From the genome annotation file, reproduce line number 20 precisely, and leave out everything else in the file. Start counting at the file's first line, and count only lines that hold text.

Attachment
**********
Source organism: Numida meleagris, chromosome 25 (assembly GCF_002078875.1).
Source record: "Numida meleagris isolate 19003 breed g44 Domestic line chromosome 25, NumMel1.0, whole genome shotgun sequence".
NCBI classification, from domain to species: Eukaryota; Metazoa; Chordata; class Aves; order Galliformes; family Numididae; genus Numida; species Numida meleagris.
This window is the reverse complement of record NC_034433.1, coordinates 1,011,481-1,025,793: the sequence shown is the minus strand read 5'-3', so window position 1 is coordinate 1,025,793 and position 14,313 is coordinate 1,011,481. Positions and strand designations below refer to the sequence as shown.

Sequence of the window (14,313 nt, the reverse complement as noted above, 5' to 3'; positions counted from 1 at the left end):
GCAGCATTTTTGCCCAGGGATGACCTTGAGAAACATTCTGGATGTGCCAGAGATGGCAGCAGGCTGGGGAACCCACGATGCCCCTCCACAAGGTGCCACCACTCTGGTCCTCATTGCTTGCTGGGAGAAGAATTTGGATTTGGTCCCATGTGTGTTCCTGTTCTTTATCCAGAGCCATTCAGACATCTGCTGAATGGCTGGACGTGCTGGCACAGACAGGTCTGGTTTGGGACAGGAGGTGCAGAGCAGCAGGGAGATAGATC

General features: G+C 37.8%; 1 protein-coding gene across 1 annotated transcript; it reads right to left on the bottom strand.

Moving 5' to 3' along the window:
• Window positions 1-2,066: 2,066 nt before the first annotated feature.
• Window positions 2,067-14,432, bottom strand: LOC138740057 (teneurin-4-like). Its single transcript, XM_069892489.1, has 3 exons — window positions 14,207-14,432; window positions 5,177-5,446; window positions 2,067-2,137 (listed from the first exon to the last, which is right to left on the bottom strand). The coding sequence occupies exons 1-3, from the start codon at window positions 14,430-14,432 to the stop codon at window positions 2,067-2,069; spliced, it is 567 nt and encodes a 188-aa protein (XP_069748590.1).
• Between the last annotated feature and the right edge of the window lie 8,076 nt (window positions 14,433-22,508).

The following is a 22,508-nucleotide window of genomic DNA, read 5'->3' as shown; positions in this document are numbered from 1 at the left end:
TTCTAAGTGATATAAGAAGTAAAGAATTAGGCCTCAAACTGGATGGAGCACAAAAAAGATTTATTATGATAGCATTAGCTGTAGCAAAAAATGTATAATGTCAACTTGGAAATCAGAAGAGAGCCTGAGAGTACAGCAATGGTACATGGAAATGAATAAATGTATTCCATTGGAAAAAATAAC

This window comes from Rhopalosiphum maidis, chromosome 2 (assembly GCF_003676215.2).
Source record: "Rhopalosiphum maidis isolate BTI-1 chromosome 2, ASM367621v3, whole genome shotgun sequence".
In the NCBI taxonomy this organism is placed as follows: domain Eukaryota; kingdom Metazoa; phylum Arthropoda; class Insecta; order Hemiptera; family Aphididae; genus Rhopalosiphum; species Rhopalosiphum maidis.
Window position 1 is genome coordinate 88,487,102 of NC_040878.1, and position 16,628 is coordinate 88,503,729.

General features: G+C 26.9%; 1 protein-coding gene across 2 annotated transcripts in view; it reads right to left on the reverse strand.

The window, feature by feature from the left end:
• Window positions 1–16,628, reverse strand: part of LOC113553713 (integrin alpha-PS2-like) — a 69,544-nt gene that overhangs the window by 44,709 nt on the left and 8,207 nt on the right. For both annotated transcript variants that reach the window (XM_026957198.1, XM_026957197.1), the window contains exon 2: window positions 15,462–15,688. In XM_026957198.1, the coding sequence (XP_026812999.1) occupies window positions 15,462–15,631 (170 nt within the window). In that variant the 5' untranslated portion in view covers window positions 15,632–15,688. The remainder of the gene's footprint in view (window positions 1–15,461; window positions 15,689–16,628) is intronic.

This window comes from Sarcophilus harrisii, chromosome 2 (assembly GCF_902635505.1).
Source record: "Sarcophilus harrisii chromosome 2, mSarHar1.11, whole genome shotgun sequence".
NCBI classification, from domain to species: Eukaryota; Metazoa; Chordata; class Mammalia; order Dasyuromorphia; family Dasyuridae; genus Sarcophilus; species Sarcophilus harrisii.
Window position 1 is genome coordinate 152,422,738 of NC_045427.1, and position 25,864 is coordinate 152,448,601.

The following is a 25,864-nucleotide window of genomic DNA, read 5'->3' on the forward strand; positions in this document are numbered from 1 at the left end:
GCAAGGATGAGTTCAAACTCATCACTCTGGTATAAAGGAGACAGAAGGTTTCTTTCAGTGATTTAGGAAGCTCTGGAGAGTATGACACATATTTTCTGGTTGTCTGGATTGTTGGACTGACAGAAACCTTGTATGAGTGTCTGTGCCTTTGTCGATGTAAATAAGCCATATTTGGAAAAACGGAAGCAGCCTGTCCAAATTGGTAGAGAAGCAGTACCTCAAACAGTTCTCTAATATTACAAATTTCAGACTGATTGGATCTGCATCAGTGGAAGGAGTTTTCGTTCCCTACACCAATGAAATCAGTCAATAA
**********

• Window positions 1–16,628, reverse strand: part of LOC113553713 (integrin alpha-PS2-like) — a 69,544-nt gene that overhangs the window by 44,709 nt on the left and 8,207 nt on the right. For both annotated transcript variants that reach the window (XM_026957198.1, XM_026957197.1), the window contains exon 2: window positions 15,462–15,688. In XM_026957198.1, the coding sequence (XP_026812999.1) occupies window positions 15,462–15,631 (170 nt within the window). In that variant the 5' untranslated portion in view covers window positions 15,632–15,688. The remainder of the gene's footprint in view (window positions 1–15,461; window positions 15,689–16,628) is intronic.